Evaluation of the Importance of bystanders
Staub's model emphasises the importance of bystander intervention in preventing genocide. Doing nothing, it appears, simply allows the killing to continue unrestricted, and may even escalate it.
However, bystander intervention doesn’t necessarily end institutional aggression, as there is an important difference between the effect of intervention on duration and on severity of violence. In international or civil conflict, although intervention by outside agencies such as the UN can shorten a conflict, it might also speed up criminals to step up their genocidal policy within that period of time.
For example, in the Rwanden genocide 800,000 people died in just 100 days, a shocking rate of 8,000 deaths per day.
Evaluation of Dehumanisation
Evidence for the destructive consequences of dehumanisation can be seen in many conflicts such as the Jews in the Holocaust.
However, dehumanisation may also explain violence against immigrants, seen by some as ‘polluting threats to the social order’.
SEE Real-World Application card for greater detail
Real-world application of Dehumanisation
Recent research suggests that personality may play an important role in this respect. Social Dominance Orientation (SDO) is a personality variable which predicts social and political attitudes. People who are high in SDO authorise social hierarchies and inter-group inequality, and see the world as ‘competitive jungle’.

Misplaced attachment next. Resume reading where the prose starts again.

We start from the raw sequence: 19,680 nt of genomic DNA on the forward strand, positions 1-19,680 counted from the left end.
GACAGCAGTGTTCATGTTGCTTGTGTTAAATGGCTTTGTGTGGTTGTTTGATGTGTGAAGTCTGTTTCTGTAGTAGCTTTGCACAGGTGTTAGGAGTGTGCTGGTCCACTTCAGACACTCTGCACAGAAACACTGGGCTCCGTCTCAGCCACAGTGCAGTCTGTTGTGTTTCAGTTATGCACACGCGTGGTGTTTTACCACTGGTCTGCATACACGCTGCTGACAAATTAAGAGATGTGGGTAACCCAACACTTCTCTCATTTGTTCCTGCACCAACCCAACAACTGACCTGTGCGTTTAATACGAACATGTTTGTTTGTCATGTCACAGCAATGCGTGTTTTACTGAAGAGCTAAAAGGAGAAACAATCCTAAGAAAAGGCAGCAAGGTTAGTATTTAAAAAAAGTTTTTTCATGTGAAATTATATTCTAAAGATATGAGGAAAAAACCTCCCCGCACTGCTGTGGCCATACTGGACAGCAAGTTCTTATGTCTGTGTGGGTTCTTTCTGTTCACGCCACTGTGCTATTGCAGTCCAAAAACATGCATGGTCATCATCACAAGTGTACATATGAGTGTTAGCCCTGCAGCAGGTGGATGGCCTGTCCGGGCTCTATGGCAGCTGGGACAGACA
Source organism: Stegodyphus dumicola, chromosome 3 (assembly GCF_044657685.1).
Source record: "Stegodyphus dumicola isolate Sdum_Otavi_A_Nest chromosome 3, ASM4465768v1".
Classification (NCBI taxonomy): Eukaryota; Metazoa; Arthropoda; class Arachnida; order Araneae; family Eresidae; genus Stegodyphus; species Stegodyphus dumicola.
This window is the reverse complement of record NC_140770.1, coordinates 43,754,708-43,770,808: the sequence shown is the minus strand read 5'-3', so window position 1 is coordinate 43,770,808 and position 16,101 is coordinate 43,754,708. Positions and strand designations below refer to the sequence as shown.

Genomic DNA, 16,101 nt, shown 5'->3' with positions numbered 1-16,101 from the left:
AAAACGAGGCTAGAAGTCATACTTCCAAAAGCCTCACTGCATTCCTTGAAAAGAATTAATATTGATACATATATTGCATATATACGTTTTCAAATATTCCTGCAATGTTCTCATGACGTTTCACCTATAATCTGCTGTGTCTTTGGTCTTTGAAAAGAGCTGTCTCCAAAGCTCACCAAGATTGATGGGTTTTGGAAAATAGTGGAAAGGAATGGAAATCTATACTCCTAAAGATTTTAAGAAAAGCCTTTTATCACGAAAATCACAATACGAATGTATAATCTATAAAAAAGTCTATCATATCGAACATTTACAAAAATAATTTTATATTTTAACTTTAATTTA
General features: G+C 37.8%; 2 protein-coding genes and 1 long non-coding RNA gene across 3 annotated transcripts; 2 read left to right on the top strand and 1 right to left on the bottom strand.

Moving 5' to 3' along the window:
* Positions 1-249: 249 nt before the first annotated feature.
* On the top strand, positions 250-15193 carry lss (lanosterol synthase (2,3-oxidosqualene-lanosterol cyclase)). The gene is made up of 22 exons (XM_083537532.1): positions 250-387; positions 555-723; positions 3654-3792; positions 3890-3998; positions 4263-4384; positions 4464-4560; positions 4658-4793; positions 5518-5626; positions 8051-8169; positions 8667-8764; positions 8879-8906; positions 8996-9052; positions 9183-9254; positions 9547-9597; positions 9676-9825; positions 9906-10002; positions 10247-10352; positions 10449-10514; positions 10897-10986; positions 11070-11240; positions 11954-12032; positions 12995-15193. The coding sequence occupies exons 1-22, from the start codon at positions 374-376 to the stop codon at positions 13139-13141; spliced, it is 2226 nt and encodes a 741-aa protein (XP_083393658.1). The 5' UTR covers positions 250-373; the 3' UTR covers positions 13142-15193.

Esses et al. (2008) has shown that individuals high in SDO have a tendency to dehumanise outgroup members, and in particular foreign refugees and asylum seekers.
Media representations of refugees portrayed as violating immigration procedures and trying to cheat the system cause greater dislike in high SDO individuals than in low SDO individuals and lack sympathy for refugees in general.
These negative attitudes become rationalised through ‘legitimising myths’ which indicate to the high SDO individuals that these groups deserve our hostility because they are somehow less human than others.
Evaluation of Obedience to Authority
Mandel (1998) rejects Milgram’s claims that obedience to authority was sufficient to explain the behaviour of Holocaust committers. He argues that Milgram’s account is monocausal* and simply doesn’t match the historical record.
For example, Goldhagen (1996) suggests that the main causal factor in the killings was a form of anti-Semitism so deeply fixed in the Germans at that time that they indirectly ignored the removal of millions of innocent Jews.
*ignores other possible causes